Commentary: Congress Should Support Site-Neutral Reforms

by Jordan Davis


The recent Health Equity Report by BlueCross BlueShield of Tennessee offers a glimpse into the health challenges faced by Tennesseans. Among many concerning statistics, one stands out: 100 people are diagnosed with cancer in the state every day.

Sadly, the financial toll of chronic illnesses like cancer is staggering. It can saddle seniors, families and patients across Tennessee with decades of debt. Nationwide, 23 million Americans are confronting the burdensome reality of medical debt, which can wreck credit scores, send seniors to debt collections, and thwart patients from getting the timely, quality care they need.

I was surprised to learn that a significant factor driving up health care costs is the consolidation of hospitals. Over the past couple of decades, more and more independent physician offices are being absorbed by huge hospital conglomerates – and the new owners then hike up the price of medical services at their newly-owned facilities. They do so by adding arbitrary “facility fees” to patient bills, which are not related in any way to the medical services they receive – it’s solely based on who owns and operates the particular medical facility.

Credible research, including analyses by Wakely and the Leukemia and Lymphoma Society, have shown that the price disparity for cancer treatment can exceed $19,000 due to these unfair hospital billing practices. This means that depending on the facility you go to for life-saving medical treatments, you could see tens of thousands of dollars more in medical bills. Further studies by Blue Health Intelligence reveal that common procedures like chest X-rays, colonoscopies and mammograms can be up to 56% more expensive in corporate-owned facilities, financially straining patients for identical services.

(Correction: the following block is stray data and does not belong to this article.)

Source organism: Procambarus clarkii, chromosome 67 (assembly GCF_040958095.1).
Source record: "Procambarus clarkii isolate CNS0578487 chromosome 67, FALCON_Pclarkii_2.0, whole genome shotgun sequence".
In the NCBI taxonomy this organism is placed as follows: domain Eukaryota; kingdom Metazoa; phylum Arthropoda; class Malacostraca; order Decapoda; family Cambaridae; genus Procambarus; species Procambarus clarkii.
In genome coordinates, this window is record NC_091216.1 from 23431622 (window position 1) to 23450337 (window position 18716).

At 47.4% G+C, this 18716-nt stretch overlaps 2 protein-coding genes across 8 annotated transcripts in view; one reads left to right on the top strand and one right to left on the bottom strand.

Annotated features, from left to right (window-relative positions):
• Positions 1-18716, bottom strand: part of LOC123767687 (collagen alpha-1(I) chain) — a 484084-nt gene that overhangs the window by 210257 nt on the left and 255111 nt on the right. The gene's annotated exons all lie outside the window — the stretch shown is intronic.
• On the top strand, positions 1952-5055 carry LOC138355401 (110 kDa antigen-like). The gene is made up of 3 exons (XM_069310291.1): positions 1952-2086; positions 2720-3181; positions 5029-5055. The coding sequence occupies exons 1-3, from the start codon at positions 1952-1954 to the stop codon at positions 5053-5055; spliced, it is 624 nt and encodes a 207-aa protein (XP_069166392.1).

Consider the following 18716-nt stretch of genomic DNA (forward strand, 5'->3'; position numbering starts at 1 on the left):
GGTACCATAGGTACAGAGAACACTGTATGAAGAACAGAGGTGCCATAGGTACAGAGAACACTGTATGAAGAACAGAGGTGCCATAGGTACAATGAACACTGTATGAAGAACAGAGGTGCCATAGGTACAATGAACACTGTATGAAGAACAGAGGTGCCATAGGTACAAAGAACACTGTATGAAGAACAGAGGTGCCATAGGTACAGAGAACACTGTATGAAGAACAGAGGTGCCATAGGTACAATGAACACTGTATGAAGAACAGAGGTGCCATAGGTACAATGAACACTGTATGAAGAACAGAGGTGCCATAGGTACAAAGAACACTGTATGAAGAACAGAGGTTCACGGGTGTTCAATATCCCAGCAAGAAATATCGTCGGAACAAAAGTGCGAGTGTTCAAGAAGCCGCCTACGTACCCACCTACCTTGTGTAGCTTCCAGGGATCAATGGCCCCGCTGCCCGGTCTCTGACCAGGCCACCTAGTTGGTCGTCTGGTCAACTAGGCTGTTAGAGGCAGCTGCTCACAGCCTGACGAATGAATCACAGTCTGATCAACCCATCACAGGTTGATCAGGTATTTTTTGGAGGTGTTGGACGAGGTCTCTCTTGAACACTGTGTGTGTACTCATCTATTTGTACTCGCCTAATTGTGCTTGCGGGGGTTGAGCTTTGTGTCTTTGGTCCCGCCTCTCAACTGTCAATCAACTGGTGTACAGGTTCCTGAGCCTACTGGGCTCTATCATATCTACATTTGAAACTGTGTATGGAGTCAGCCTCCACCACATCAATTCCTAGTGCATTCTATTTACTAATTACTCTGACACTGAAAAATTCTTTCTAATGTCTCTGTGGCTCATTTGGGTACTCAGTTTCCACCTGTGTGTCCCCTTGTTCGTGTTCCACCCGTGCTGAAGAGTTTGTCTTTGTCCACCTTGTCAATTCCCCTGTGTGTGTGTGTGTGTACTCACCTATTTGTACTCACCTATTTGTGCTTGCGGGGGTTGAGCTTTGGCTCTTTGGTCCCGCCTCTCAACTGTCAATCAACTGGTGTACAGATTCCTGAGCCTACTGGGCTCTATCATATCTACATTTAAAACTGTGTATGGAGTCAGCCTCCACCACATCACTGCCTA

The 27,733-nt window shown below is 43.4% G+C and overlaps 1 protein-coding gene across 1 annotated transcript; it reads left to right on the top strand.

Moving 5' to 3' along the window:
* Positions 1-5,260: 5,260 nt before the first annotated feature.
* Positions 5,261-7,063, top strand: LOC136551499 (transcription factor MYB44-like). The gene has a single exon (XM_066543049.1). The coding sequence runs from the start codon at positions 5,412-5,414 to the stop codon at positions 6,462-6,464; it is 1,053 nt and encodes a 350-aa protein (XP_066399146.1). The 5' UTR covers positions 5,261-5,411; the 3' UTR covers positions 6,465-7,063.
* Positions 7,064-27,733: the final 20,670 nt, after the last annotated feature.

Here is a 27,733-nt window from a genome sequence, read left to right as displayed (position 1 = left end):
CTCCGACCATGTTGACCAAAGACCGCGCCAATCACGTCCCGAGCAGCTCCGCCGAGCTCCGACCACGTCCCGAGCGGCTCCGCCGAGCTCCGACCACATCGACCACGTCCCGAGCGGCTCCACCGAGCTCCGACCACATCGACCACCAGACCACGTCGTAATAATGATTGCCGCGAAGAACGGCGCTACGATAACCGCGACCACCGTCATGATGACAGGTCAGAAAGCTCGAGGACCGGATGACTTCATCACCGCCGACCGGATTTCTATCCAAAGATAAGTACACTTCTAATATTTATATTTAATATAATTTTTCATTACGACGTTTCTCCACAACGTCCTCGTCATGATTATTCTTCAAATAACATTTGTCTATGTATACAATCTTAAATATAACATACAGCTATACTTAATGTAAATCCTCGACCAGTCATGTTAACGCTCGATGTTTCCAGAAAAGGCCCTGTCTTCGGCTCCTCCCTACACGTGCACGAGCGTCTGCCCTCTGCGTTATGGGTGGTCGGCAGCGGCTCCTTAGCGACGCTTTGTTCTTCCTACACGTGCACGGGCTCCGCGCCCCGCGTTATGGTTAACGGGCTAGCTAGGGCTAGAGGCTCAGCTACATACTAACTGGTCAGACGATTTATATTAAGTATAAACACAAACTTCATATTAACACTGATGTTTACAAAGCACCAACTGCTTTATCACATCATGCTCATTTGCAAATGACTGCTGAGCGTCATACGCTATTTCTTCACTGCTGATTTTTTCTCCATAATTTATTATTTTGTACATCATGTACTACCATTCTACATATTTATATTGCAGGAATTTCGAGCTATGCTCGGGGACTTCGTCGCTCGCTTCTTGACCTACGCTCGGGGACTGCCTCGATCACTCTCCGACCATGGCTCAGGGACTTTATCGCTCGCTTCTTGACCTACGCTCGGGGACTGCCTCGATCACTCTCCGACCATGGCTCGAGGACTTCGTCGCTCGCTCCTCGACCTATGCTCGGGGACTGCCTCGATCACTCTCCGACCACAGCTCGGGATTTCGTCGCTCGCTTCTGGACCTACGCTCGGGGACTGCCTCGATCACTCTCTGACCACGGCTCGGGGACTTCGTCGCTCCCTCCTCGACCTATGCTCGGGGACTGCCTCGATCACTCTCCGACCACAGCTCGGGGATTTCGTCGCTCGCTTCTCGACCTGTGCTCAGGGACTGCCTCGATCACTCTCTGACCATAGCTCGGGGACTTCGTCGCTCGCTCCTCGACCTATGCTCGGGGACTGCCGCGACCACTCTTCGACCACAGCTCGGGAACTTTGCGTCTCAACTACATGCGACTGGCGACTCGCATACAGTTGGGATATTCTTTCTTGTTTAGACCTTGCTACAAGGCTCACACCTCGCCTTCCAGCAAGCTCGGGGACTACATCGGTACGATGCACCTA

As a young conservative I stand for equitable access to health care and we oppose the unjust practice of variable pricing simply based on the ownership of medical facilities. It is crucial to address these unfair hospital billing practices to ensure that health care costs are transparent and fair for all.

I’m glad to see that the U.S. House of Representatives made commendable progress on this issue by passing the Lower Costs, More Transparency Act (LCMTA), which includes provisions for site-neutral payments that prevent hospitals from overcharging patients. I’m grateful for our Tennessee Representatives in Congress who voted to pass this critical bill. Now, further federal action is needed in the Senate to finally end the practice of adding facility fees and unfairly overcharging patients.

The good news is that the Site-based Invoicing and Transparency Enhancement Act (SITE) in the Senate would expand site-neutral reforms. It would help make health care more affordable and also reduce federal spending significantly. With health care topping the list year over year as one of our highest federal expenses, the SITE Act could save a whopping $153 billion in Medicare spending and reduce the federal budget deficit by $279 billion over a decade. This fiscally responsible approach to lowering health care costs would benefit all parties involved – our leaders must capitalize on it.

I urge Tennessee Senators Marsha Blackburn and Bill Hagerty to support the SITE Act and continue the fight to ensure site-neutral payment reform is solidified in Tennessee and across the country. This legislation is not only a step towards financial responsibility in the federal government, but also a stride towards ensuring equitable health care access for every citizen.

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Jonah Davis is a political activist and student at the University of Tennessee where he is actively involved in leadership.





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